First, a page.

Lord Hall, Director-General of the BBC, said: “The BBC has always been a key supporter of Creative Skillset, now ScreenSkills. I’ve seen first-hand the great work they do to bring the industry together and champion training and skills.  We will continue to work closely together to open up opportunities for all.”

Alex Hope, Managing Director, Double Negative, said: “Over the last decade, the UK has become a global centre for VFX (visual effects).  Everybody in the industry recognises that it needs to ensure we have enough people available, with the right skills, to build on that success. ScreenSkills is taking the lead in getting to grips with this, but it is critical that all of us in the VFX industry, both as companies and individuals, play our part in these efforts. ScreenSkills needs industry support if it is to deliver the talent pipeline we need.”

Alex Mahon, Chief Executive of Channel 4 said: “Channel 4 has inclusion and diversity at its heart and shares these principles with ScreenSkills. Making sure the industry is open to all and that talent is developed across all the UK is essential for a vibrant and dynamic industry so we are proud to support the important work that ScreenSkills does.”

Julie Parmenter, CEO, Molinare, said: “The UK is recognised as a centre of excellence for the creative industries including film and TV. More productions than ever are choosing London for their post. In order to ensure we meet the increasing demand whilst retaining the exceptional quality, we need to invest in the next generation of talent. ScreenSkills is a vital partner is helping us to achieve our goals. It is important that our industry is accessible to everyone and we need the training and support in place to do this and ensure we find the most talented people regardless of background.”

The work of ScreenSkills is supported by the BFI with National Lottery funds awarded as part of the Future Film Skills programme as well as with funds from broadcasters, Arts Council England and industry contributions to the skills funds (commonly known as the levies).

Giving Back for screen professionals

You can offer:

  • Placements to new recruits in film and high-end TV through the Trainee Finder scheme
  • Apprenticeships
  • Vocational training opportunities to support NVQs, BTEC or the new T-levels
  • To host an Open Doors event to welcome potential new recruits into the workplace.

You can volunteer:

  • As a mentor through the new Screen Mentoring UK service
  • To give careers talks – in schools, colleges or universities or at careers events, including through Speakers for Schools and Into Film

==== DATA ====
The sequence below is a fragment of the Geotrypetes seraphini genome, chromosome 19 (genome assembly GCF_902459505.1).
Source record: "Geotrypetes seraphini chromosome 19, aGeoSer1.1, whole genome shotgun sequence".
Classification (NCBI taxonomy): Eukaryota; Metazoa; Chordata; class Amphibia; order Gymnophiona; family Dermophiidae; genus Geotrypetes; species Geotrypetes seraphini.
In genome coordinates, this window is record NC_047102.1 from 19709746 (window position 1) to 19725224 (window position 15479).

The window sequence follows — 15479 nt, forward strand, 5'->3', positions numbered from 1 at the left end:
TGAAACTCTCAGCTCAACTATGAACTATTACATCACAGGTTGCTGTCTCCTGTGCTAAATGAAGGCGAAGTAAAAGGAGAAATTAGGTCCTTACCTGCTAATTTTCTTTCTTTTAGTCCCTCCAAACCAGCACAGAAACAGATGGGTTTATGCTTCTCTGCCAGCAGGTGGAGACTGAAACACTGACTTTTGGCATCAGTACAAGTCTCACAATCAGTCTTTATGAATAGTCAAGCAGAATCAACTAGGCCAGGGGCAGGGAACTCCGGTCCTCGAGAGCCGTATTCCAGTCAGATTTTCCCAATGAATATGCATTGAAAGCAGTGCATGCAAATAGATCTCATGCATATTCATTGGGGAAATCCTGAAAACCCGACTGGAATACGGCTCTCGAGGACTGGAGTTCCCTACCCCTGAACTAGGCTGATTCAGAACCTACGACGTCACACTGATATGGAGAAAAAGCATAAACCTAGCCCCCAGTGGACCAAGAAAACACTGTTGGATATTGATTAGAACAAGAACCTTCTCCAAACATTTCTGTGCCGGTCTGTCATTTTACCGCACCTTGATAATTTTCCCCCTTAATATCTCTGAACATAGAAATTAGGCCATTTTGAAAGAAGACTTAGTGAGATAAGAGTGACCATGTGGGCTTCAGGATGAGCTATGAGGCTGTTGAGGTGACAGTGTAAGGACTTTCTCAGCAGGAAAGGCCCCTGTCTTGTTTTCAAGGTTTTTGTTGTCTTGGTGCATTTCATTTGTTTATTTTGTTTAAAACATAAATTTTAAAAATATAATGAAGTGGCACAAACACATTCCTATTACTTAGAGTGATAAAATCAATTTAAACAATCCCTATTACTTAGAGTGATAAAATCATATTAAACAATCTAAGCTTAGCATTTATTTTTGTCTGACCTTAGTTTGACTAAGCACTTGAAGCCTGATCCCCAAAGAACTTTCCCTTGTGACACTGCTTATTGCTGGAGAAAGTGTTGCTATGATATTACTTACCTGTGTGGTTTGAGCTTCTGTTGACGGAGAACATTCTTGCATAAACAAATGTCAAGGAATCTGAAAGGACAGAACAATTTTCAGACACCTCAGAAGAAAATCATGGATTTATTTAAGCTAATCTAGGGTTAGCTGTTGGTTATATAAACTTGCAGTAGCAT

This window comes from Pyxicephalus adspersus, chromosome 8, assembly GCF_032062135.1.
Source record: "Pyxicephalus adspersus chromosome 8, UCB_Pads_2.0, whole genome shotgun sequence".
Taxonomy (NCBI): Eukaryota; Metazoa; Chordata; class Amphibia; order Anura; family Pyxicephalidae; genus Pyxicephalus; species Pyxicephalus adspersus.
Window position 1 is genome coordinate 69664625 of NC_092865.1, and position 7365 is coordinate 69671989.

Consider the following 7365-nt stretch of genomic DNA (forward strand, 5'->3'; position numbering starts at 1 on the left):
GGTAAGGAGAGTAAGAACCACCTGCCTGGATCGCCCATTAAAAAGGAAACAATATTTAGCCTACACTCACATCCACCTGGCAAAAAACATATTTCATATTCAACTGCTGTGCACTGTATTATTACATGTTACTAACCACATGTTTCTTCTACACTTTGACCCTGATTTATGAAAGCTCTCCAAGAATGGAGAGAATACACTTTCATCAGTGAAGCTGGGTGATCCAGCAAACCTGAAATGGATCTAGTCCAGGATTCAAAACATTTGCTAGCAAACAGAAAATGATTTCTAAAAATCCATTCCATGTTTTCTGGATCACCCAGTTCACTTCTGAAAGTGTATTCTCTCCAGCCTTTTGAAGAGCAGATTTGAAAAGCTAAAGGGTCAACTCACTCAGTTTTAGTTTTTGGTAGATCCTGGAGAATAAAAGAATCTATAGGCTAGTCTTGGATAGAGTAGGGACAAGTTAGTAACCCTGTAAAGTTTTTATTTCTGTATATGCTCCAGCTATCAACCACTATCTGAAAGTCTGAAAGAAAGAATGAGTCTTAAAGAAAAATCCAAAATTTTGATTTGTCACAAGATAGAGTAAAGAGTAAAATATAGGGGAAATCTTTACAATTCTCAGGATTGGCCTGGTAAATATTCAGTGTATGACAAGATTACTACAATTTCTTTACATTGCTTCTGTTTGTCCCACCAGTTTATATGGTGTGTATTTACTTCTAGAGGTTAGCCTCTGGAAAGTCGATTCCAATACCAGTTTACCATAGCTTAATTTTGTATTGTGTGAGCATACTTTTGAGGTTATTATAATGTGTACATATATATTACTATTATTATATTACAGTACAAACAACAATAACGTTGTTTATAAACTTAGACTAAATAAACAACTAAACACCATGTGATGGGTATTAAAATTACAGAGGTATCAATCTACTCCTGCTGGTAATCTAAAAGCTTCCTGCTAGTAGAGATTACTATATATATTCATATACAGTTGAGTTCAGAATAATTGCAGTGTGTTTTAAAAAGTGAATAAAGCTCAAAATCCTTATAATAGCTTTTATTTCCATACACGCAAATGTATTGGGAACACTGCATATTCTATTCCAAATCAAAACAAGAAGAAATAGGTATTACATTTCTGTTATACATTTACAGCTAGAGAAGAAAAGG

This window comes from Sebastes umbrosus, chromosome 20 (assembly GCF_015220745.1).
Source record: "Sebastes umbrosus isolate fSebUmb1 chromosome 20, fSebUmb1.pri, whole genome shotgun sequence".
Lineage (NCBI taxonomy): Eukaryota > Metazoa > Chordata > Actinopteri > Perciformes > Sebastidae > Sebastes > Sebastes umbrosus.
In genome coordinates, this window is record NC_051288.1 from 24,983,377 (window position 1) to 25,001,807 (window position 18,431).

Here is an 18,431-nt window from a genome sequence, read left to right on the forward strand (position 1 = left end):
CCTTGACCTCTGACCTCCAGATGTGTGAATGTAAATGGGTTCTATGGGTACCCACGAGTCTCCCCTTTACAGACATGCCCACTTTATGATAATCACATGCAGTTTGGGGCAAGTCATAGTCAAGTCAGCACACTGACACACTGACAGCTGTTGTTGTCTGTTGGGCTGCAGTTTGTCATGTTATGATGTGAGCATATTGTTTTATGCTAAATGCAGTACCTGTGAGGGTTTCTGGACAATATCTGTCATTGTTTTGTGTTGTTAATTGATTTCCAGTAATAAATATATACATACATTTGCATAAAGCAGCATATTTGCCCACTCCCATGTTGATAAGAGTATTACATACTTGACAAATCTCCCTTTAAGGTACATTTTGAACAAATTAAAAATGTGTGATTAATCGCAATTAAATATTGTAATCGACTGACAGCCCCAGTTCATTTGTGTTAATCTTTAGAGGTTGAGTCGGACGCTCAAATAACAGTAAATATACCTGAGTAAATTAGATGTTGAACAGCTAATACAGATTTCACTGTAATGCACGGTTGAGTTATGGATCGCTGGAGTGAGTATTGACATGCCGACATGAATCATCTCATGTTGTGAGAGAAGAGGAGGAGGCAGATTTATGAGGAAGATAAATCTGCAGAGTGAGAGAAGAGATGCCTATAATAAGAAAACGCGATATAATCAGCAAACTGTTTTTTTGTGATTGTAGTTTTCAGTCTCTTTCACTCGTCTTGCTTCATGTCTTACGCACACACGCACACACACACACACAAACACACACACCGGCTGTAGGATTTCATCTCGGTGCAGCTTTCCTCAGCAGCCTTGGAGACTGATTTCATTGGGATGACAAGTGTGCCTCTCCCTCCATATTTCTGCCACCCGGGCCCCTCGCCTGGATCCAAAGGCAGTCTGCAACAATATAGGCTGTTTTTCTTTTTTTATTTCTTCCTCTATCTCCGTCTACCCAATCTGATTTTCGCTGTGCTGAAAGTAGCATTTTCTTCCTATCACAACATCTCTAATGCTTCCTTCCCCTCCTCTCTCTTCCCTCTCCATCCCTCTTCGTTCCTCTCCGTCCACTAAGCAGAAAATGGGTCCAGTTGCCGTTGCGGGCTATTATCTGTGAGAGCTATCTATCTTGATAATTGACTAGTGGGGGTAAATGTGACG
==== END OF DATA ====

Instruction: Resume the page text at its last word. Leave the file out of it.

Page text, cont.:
• To act as industry assessor for Tick to make sure that higher and further education courses are industry-relevant
  • To be part of an Apprenticeship Trailblazer group
  • To offer insight and feedback on skills gaps to the Skills Forecasting Service
  • In-kind support – crew, equipment, editing facilities or more to help bring key initiatives, such as the careers campaign and mentoring service, to life
  • To be an industry spokesperson. If you are a respected industry leader, give your name, voice and social media to endorse all or any of these initiatives.

You can pay in to the skills funds. The skills funds, commonly known as levies – in film, high-end and children’s television and animation – support skills and training programmes managed by ScreenSkills in skills shortage areas identified by industry.

If these contributions are not paid, ScreenSkills cannot leverage its organisational and financial muscle to maximum effect. We are urging the industry to recognise that other training investment should be additional to these contributions, not a substitute.

We are now calling the levies skills funds to distinguish them from the government’s mandatory apprenticeship levy.

The BFI awarded ScreenSkills, then Creative Skillset, a £19 million contract in December 2017 to deliver its Future Film Skills programme using National Lottery funds.

ScreenSkills also collects and manages voluntary industry levies or skills investment funds including film, which raised £937,000 in 2017/18, and high-end television, which raised £2.6 million in 2017/18.

The levies for high-end TV, animation and children’s live-action television were agreed and introduced as part of industry’ negotiations with government over the introduction of tax reliefs.

ScreenSkills is developing a number of major initiatives to support the screen-based industries, which are conservatively valued as being worth £14.4 billion to the UK economy. They include action points which form part of the BFI’s Future Film Skills plan such as a Skills Forecasting Service – providing UK-wide data to inform skills investment decisions – as well as other activities, such as careers information, accreditation, mentoring and bursaries which build on past work.